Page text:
52 Days of Paleo – Day 7

Baked Spaghetti - spaghetti squash, ground beef, tomato sauce, spinach, egg, spices.

What, Exactly, Can I Eat?

We went to see Avengers Endgame tonight. Man, that Thanos is a grade-A douchebag. Long movie. Nice to finally put a cap on that whole Avenger’s saga. But going to a movie raised a Paleo issue for me. I mean, what the hell can you eat at the movie theater on Paleo?

Look at that rack of candy. That’s not for me. How about that deliciously buttered popcorn? Nope. Nachos? Not yours. Pretzels? No! Hotdog? Absolutely not. Anything off the hot-food menu? Hell freaking no.

Ah, here we go. They have some roasted cashews. I’ll ignore the fact that they’re coated in caramelized sugar and pretend they are pure Paleo (and then just look them up later and feel guilty when I ‘discover’ that they’re not).

Speaking of looking closely at the ingredients, yesterday I was pulled into the rabbit hole of knowing where your food comes from. And it got me thinking about source today.

I am investing in high-quality food. I think. I’m preparing all my own food and being careful about the ingredients, but how careful am I? Can I be sure, when I shop, that I’m getting the cleanest possible ingredients?

Since I’m learning the basics of Paleo through Kenzie Swanhart’s book Paleo in 28, I did a little digging to see if she had any advice for me. Besides her pre-formatted shopping lists (which are super helpful by the way Kenzie, thank you), she had a section in the back that caught my eye, a table listing what she calls the clean fifteen and the dirty dozen.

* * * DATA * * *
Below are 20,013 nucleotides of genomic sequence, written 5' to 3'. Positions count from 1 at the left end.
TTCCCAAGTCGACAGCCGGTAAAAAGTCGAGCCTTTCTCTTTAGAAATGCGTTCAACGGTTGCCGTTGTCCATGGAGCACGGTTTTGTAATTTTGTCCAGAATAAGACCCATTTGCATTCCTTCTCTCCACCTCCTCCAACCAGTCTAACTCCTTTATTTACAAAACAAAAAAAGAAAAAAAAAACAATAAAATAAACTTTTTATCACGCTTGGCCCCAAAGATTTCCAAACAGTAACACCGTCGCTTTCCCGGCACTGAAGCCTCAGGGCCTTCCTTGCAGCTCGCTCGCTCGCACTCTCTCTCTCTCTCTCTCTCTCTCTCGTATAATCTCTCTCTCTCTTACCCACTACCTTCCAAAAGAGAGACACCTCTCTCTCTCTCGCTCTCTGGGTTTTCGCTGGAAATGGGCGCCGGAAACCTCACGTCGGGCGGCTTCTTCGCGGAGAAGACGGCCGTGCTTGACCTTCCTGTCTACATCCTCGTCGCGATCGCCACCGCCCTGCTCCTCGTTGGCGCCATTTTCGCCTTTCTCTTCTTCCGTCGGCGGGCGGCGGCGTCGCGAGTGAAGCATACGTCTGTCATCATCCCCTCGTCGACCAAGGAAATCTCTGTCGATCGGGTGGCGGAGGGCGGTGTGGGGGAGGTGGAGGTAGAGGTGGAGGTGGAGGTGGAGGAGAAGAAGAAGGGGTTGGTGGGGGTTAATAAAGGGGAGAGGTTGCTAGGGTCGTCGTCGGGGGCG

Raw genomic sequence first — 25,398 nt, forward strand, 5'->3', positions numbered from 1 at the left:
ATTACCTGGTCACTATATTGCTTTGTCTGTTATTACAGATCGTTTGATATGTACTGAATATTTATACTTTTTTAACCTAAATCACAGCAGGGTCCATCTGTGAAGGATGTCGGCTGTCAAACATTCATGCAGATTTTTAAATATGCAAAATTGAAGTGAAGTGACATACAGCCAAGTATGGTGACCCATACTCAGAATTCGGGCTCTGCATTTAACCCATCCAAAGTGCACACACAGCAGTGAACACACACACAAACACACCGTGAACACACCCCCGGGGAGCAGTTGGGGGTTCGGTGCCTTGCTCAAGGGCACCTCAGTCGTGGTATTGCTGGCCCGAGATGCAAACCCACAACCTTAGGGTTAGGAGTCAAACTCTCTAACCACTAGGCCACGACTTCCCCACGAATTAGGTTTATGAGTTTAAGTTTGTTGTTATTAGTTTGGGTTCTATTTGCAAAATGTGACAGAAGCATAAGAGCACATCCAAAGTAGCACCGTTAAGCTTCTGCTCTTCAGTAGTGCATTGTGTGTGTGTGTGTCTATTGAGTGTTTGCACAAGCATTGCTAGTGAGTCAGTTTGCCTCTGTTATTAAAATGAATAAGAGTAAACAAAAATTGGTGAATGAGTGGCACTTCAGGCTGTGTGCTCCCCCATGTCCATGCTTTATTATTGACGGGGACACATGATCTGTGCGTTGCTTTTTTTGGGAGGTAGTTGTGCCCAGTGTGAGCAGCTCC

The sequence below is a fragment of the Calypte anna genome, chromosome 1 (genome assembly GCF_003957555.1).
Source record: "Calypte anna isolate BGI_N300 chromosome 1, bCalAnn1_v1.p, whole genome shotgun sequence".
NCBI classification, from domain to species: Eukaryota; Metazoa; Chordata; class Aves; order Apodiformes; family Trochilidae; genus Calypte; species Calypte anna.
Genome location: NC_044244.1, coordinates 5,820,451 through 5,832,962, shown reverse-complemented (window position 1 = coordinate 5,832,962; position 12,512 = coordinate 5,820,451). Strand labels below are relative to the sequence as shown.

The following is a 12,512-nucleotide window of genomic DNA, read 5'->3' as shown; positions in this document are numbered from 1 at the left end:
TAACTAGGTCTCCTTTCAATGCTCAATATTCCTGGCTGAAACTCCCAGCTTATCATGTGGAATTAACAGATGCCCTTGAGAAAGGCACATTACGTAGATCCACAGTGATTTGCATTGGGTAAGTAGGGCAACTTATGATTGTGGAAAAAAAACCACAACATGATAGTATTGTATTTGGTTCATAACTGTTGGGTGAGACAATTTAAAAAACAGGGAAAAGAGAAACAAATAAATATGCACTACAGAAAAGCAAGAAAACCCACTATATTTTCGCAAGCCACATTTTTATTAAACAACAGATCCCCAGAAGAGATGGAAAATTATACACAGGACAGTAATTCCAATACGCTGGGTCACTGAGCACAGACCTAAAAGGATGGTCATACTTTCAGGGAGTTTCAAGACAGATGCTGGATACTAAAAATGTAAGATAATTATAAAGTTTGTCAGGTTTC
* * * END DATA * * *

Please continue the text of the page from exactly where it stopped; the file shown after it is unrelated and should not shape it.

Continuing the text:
The premise of the index is that not all produce and fruit are equally clean. We all grocery shop. If you pay attention to your food, you get that organic produce is better than non-organic produce? Organic produce meaning that the people who produce it took measures to ensure that there are no chemical pesticides, fertilizers, and herbicides used in production.

Kenzie writes about an organization called the Environmental Working Group that publishes this dirty dozen list. The dirty dozen are fruits and vegetables that, when grown using conventional, high-volume agricultural methods (fertilizers, pesticides, herbicides) hold onto some residue of the chemicals used to grow them.

Apples, bell peppers, celery, grapes, peaches, potatoes, etc. are all on the dirty dozen list. It doesn’t mean that you avoid these foods. It just means that you should stick to the organically-grown version of these foods to avoid chemical residue and pesticide contamination.

To add a layer of context, Kenzie includes a clean 15 in her book. These are fruits and vegetables that tolerate the conventional farming process, meaning they don’t carry forward the pesticides and chemicals used to optimize their growth. This list includes avocados, corn, mangoes, mushrooms, onions, pineapples, sweet potatoes, etc.

It’s kind of a relief to know that not everything I buy has to be the more expensive, fully organic version. Knowing the clean fifteen and the dirty dozen when I walk into a grocery store will keep my grocery bill down, and make sticking to the Paleo diet a lot easier.

Sleep quality: 94% Another long-ish lie in.

Breakfast: Coffee, black, sweetened with raw honey. Tropical green smoothie. Banana, mango, pineapple, spinach, coconut water. I over-made the recipe (read the ‘serves X’ information on the recipe before doubling it up thinking you’re gaming the recipe to get a little more food. I ended up with three glasses of smoothie. I had to give one away.

Lunch/Dinner (Linner?): Baked Spaghetti. Spaghetti squash, egg, ground beef, spinach, tomato sauce, basil, oregano. Took a while to make, but this is a dish that will save well and make a great dinner-with-leftovers-for-tomorrow’s-lunch dish.

Snacks: Dark chocolate squares. Honey-roasted cashews (at the movie theater).

Exercise: None today. Had every intention to ride this morning but when my friend baled (he got sick), I used that as an excuse to sleep in.

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